Cr6 can cause liver damage, reproductive problems and developmental harm when ingested or inhaled. Long-term exposure through drinking water has also been linked to stomach cancer. Evidence has shown that Cr6 in drinking water can be a result of industrial processes.

A fountain for household water.
A fountain for household water. Photograph: Adlun Fiqri Pramadhani/The Guardian

The fountain the Guardian’s samples were taken from comes out of rocks above Kawasi; villagers claim it is their only source of water for drinking, bathing and washing fruit and vegetables.

“The impacts of this [type of] mining are persistent, long term and in some ways subtle. It’s not like a large catastrophic failure. These are Erin Brockovich long-term, persistent and subtle impacts that the regulatory system is not necessarily equipped to deal with,” says Baird.

In response to questions from the Guardian, Halmahera Persada Lygend said ARI was common in developing countries, especially in tropical regions. It said the solution included adequate nutrition for children from the time they are in the womb, proper hygiene within homes and improved awareness through education.

Canals made by the company drain away water and mud from mining activities. This canal runs through a residential area and into the sea.
Canals made by the company drain away water and mud from mining activities. This canal runs through a residential area and into the sea. Photograph: Adlun Fiqri Pramadhani/The Guardian

In response to the allegations of unsafe levels of Cr6, the company said tests it had conducted on Kawasi’s spring water from 2013 to 2021 showed that it met the water quality standards set by the government, with results of Cr6 content in the range of 5 to 40 ppb. It said its tests had showed there was no Cr6 discharge from its system or impact on the water quality of the Kawasi springs.

Brown says mines in Indonesia are only required to check for chromium (Cr6 and Cr6+) once a month and are probably not yet fully aware of the risks.

Halmahera Persada Lygend said that the positive and negative impacts of its projects had been assessed in an environmental impact analysis, which has been reviewed and approved by the government. It also said provincial and district environmental offices regularly conducted site inspections to review company operations and take samples for analysis if needed.

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Mercedes-Benz said it took the allegations seriously and was immediately contacting its direct supplier to clarify the issues raised, even though it does not buy nickel directly. VW was contacted for comment.

* Names have been changed to protect identity

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Aviation and Telecom Industries Reach Compromise on 5G Deployment

The Voice Of EU | In a significant development, AT&T and Verizon, the two largest mobile network operators in the United States, have agreed to delay the deployment of 5G services following requests from the aviation industry and the Biden administration. This decision marks a crucial compromise in the long-standing dispute between the two industries, which had raised concerns over the potential interference of 5G with flight signals.
The aviation industry, led by United Airlines CEO Scott Kirby, had been vocal about the risks of 5G deployment, citing concerns over the safety of flight operations. Kirby had urged AT&T and Verizon to delay their plans, warning that proceeding with the deployment would be a “catastrophic failure of government.” The US Senate Commerce Committee hearing on the issue further highlighted the need for a solution.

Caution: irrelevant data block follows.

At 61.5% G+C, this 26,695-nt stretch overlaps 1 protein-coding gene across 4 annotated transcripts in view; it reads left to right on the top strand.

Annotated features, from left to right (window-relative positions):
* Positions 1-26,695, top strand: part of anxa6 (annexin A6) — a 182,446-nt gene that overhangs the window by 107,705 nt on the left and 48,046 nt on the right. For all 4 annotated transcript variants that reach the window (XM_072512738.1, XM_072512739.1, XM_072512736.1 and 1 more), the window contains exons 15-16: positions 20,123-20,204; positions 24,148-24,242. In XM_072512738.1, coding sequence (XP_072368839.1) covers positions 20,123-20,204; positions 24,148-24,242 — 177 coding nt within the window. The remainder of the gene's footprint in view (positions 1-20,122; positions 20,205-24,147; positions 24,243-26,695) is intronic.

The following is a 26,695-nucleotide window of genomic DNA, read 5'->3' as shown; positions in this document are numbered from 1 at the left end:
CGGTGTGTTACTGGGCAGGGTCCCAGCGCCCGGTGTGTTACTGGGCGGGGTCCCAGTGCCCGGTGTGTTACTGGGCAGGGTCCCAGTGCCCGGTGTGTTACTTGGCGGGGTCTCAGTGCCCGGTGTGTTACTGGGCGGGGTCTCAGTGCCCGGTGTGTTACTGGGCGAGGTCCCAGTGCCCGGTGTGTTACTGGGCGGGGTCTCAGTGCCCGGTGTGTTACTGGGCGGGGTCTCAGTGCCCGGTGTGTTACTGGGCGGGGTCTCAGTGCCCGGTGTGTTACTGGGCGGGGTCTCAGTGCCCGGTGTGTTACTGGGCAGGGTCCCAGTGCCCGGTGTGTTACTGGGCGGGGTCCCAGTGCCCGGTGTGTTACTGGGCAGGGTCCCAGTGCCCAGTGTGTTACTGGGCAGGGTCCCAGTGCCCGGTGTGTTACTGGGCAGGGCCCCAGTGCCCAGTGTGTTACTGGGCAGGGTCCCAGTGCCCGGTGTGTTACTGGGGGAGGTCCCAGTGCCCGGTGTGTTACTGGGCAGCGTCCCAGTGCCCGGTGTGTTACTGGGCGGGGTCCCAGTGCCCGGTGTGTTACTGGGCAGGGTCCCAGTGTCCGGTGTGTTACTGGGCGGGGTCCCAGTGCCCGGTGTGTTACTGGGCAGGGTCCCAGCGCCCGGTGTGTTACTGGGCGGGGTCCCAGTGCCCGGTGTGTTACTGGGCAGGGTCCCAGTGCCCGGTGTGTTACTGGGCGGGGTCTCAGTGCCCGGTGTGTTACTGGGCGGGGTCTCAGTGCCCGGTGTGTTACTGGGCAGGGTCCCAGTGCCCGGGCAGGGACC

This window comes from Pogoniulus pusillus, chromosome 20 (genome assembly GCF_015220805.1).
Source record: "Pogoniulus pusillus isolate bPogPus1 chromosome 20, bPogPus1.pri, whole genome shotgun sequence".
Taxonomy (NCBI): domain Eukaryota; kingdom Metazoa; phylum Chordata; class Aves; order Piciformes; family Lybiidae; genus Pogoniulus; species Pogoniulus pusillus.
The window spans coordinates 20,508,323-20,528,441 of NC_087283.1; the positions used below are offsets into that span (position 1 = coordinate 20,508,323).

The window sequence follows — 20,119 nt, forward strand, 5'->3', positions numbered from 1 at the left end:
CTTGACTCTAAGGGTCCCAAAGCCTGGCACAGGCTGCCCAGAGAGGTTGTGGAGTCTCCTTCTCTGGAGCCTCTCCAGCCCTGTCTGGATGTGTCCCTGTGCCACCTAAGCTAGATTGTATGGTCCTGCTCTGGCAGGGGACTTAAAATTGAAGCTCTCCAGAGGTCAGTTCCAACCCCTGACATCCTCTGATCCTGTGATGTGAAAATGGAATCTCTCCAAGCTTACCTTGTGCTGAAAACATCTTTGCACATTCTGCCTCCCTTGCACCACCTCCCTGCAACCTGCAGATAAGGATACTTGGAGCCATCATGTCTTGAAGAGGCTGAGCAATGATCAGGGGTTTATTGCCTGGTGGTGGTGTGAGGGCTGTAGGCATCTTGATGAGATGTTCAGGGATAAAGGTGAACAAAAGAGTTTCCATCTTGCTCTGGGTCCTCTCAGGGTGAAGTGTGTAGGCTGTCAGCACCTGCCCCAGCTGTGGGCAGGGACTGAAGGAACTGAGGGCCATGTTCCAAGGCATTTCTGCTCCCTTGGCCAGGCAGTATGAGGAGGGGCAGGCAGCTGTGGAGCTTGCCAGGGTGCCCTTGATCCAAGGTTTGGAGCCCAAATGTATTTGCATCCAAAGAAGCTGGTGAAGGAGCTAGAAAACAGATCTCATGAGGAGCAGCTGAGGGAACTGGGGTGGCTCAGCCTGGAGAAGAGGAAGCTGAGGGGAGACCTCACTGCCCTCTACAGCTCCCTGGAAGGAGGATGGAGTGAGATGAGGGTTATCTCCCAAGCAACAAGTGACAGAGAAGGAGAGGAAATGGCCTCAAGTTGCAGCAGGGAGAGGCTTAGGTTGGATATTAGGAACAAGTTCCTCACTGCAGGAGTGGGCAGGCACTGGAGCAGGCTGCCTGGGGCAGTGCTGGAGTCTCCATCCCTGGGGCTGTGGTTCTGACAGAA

In response, US Transportation Secretary Pete Buttigieg and Federal Aviation Administration (FAA) head Steve Dickson sent a letter to the mobile networks, requesting a two-week delay to reassess the potential risks. Initially, AT&T and Verizon were hesitant, citing the aviation industry’s two-year preparation window. However, they eventually agreed to the short delay, pushing the deployment to January 19.
The crux of the issue lies in the potential interference between 5G signals and flight equipment, particularly radar altimeters. The C-Band spectrum used by 5G networks is close to the frequencies employed by these critical safety devices. The FAA requires accurate and reliable radar altimeters to ensure safe flight operations.

Airlines in the US have been at loggerheads with mobile networks over the deployment of 5G and its potential impact on flight safety.

Despite the concerns, both the FAA and the telecoms industry agree that 5G mobile networks and airline travel can coexist safely. In fact, they already do in nearly 40 countries where US airlines operate regularly. The key lies in reducing power levels around airports and fostering cross-industry collaboration prior to deployment.
The FAA has been working to find a solution in the United States, and the additional two-week delay will allow for further assessment and preparation. AT&T and Verizon have also agreed to not operate 5G base stations along runways for six months, similar to restrictions imposed in France.
President Joe Biden hailed the decision to delay as “a significant step in the right direction.” The European Union Aviation Safety Agency and South Korea have also reported no unsafe interference with radio waves since the deployment of 5G in their regions.
As the aviation and telecom industries continue to work together, it is clear that safe coexistence is possible. The delay in 5G deployment is a crucial step towards finding a solution that prioritizes both safety and innovation. With ongoing collaboration and technical assessments, the United States can join the growing list of countries where 5G and airlines coexist without issue.

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From Retail To Transport: How Artificial Intelligence (AI) Is Changing Every Corner Of The Economy